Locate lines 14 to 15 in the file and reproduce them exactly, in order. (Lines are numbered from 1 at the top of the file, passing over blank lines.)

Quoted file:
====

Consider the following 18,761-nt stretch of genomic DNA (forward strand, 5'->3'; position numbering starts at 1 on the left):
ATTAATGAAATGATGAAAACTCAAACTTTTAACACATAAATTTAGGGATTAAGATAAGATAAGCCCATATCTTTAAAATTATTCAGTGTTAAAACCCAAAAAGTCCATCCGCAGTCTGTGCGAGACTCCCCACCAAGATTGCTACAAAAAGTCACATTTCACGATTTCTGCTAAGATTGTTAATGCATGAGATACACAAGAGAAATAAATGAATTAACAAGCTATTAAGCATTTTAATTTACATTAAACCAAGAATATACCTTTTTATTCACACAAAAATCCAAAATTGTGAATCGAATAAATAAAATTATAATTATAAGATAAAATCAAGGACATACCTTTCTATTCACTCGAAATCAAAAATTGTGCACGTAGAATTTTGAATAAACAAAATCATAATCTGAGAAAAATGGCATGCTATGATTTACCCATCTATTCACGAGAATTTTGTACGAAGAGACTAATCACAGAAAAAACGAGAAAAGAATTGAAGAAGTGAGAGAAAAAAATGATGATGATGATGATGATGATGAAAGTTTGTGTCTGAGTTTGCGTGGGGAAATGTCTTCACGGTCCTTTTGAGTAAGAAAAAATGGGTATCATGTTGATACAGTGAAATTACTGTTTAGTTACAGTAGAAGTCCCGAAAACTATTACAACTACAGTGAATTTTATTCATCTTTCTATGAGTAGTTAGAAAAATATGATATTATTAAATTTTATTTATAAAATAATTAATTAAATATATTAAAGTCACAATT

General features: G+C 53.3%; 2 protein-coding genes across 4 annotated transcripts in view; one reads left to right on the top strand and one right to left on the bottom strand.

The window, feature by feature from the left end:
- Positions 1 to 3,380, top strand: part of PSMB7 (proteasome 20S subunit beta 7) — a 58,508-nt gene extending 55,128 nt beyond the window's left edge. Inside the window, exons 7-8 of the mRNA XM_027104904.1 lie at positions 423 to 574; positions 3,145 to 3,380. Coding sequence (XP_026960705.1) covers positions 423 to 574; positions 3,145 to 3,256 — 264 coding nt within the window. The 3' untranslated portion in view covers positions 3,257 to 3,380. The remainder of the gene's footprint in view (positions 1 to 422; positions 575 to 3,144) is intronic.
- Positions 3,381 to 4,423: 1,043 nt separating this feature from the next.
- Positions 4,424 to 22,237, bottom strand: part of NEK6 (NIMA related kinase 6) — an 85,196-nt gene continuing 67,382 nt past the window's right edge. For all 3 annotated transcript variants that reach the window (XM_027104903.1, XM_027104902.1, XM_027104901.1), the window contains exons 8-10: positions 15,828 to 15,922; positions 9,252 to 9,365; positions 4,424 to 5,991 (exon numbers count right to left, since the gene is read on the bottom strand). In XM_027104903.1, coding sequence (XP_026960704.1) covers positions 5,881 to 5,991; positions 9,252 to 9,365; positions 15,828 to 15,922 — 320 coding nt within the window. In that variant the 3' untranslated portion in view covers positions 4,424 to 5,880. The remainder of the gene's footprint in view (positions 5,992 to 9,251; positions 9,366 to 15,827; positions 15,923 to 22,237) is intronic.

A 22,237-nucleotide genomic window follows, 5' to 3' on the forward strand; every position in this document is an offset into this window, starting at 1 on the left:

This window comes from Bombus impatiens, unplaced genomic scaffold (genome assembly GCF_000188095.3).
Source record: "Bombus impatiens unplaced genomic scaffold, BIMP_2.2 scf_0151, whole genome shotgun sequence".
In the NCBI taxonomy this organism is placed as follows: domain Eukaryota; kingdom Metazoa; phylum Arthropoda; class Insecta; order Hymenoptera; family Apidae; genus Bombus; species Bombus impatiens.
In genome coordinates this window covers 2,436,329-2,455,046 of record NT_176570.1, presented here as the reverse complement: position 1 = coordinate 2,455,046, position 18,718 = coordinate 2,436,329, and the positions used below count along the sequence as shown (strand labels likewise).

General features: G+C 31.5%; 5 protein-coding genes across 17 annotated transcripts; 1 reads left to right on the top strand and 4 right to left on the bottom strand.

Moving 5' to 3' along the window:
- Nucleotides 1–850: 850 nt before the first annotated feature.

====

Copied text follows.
Moving 5' to 3' along the window:
- Nucleotides 1–850: 850 nt before the first annotated feature.